Contributed by Marielle Grenade-Willis
Yesterday, the Guardian published exclusive footage of elephants being gathered from Zimbabwe to be transported to Chinese zoos. Although taking elephants from the wild is legal in Zimbabwe, corralling is extremely stressful for the herd, as young elephants are siphoned off from the rest with sedative ammunition fired from a helicopter. To stop other elephants from interfering with the tranquilized elephants, the helicopter “dive-bombs the immediate vicinity so the rest of the herd, attempting to come to the aid of the fallen animal, are kept at bay.” In the video, you see how poorly the captured elephants are treated while being hoisted from the ground and crammed into small holding pens for transport. The handlers are even shown hitting and kicking one of the elephants to shift its position inside the vehicle.
On numerous occasions throughout the article, Joyce Poole, renowned elephant ethologist, notes how the captured elephants are showing signs of fear and stress. In her seminal book, Meeting the Interests of Elephants, Poole explains how elephants are some of the most sentient, social, and innovative animals on the planet, after spending years watching them in Amboseli National Park in Kenya. “No matter what the arena– foraging, defending, socializing or reproducing– an elephant’s daily life is distinguished by need, purpose, challenge, choice, will, autonomy and camaraderie. These elements, so fundamental to the lives of wild elephants, are currently all but absent in captivity.”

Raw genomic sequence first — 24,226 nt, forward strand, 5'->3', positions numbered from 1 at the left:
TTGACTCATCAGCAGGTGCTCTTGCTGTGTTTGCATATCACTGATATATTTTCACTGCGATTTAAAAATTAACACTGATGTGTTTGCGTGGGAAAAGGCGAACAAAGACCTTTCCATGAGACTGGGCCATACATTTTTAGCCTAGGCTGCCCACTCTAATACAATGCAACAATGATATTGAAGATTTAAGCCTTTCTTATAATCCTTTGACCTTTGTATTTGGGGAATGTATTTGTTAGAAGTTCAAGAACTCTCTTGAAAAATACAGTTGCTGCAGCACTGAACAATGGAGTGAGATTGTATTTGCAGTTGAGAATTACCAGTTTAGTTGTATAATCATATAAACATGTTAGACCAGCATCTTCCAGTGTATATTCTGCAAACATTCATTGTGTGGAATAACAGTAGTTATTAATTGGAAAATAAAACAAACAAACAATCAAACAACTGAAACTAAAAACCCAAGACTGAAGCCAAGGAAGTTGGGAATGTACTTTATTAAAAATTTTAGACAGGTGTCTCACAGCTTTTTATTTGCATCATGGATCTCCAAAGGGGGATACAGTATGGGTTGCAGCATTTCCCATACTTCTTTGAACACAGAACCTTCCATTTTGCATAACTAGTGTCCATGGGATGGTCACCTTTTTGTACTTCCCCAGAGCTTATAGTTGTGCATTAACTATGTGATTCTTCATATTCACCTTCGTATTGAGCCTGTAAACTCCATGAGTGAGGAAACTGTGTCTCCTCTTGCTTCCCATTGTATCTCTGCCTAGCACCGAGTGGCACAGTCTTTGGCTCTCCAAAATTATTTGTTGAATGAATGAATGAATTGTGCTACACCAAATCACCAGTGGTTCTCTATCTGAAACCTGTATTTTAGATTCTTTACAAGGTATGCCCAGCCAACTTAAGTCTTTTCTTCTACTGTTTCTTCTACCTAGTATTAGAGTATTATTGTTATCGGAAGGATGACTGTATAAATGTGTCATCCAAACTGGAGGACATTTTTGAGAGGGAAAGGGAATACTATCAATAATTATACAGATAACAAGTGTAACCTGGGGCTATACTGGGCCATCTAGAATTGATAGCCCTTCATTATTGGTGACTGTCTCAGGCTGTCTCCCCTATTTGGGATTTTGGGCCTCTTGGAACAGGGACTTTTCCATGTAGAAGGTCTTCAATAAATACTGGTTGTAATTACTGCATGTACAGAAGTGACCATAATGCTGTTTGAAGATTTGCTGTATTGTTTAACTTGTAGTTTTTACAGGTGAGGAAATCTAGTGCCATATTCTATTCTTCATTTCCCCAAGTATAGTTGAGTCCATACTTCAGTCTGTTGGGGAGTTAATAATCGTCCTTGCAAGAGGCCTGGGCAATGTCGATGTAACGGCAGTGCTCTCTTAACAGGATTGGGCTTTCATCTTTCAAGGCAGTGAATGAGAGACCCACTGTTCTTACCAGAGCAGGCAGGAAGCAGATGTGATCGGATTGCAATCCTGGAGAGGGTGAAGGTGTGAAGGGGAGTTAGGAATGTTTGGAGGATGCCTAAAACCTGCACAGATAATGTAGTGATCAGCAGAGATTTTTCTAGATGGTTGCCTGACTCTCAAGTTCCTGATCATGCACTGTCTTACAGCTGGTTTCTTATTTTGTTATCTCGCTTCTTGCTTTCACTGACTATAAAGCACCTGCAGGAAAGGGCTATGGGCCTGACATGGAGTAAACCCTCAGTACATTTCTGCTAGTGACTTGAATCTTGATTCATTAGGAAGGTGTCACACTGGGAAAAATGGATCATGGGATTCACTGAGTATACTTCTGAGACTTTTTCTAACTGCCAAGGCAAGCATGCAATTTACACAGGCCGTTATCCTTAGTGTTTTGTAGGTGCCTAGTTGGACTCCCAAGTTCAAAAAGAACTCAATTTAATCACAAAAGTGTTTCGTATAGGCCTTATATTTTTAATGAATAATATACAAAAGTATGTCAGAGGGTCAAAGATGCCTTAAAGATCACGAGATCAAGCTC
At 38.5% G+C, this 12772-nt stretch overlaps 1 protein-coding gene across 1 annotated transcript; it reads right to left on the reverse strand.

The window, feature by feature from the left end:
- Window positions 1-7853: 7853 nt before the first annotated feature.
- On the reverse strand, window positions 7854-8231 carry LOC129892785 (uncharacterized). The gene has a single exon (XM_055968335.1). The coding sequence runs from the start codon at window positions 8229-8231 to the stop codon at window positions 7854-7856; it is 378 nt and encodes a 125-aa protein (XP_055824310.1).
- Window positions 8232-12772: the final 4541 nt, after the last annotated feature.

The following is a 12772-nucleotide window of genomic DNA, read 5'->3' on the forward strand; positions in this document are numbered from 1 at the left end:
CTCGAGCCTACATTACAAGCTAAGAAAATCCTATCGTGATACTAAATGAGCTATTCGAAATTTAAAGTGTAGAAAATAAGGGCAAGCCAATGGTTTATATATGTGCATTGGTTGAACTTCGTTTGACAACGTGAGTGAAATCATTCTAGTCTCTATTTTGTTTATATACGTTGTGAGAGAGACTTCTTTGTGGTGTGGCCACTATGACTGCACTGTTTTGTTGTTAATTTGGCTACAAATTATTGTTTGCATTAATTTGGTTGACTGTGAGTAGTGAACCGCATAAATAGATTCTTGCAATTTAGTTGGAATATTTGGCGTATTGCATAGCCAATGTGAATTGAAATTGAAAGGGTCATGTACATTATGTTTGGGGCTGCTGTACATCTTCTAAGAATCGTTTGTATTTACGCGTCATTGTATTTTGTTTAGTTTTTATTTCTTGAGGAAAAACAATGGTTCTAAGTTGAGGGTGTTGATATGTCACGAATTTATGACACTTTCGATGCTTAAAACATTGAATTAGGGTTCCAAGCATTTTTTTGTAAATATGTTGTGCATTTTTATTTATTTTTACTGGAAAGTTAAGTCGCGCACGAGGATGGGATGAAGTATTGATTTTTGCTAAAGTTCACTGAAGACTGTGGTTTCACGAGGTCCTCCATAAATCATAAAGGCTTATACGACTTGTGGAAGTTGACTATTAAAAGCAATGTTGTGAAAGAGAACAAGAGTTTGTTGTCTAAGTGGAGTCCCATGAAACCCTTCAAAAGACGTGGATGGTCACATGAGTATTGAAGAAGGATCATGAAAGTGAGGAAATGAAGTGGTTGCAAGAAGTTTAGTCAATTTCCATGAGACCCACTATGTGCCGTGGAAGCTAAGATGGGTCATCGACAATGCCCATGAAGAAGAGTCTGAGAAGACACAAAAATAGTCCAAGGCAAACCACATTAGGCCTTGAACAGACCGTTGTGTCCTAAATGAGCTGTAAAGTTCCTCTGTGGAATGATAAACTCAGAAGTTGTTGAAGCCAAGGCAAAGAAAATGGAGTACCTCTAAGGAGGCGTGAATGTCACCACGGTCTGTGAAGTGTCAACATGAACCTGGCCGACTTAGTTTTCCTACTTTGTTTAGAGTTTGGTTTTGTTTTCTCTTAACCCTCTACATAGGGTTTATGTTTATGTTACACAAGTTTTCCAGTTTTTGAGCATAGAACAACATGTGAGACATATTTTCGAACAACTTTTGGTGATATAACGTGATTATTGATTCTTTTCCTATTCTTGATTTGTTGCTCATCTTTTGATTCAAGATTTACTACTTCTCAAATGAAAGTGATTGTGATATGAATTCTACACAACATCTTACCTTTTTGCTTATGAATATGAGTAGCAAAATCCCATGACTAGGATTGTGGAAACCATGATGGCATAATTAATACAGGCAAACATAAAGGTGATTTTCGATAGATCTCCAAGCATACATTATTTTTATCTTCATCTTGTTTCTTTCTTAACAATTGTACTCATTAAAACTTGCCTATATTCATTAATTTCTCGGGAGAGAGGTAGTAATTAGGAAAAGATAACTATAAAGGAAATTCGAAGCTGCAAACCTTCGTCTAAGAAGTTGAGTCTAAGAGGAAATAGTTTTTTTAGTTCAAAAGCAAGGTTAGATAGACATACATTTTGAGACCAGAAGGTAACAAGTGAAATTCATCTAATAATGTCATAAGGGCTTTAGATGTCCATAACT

In conjunction with this news release, an op-ed piece by Philip Hoare, advocates strongly for the end of all zoos in light of 500 animals who have died in less than four years at the South Lakes Safari Zoo in Cumbria, England. The zoo has been cited for numerous violations related to animal-patron interactions, the death of a keeper by a tiger, and the spread of diseases such as chlamydia in its animal populations. Clearly, South Lakes Safari Zoo is a poster child for everything that is wrong with zoos, and especially why elephants should not be kept in them. Captive elephants experience a range of psychological and physiological issues such as “obesity, arthritis, foot problems and reproductive and psychological disorders” that are not present when living in the wild. To top it off, elephants in zoos are also much more susceptible to the transmission of elephant endotheliotropic herpesvirus which can prove fatal for young elephants. Nothing exonerates our choice to place an elephant in a zoo when we are fully aware that the space we are providing can never accommodate this magnificent animal’s full spectrum of capabilities.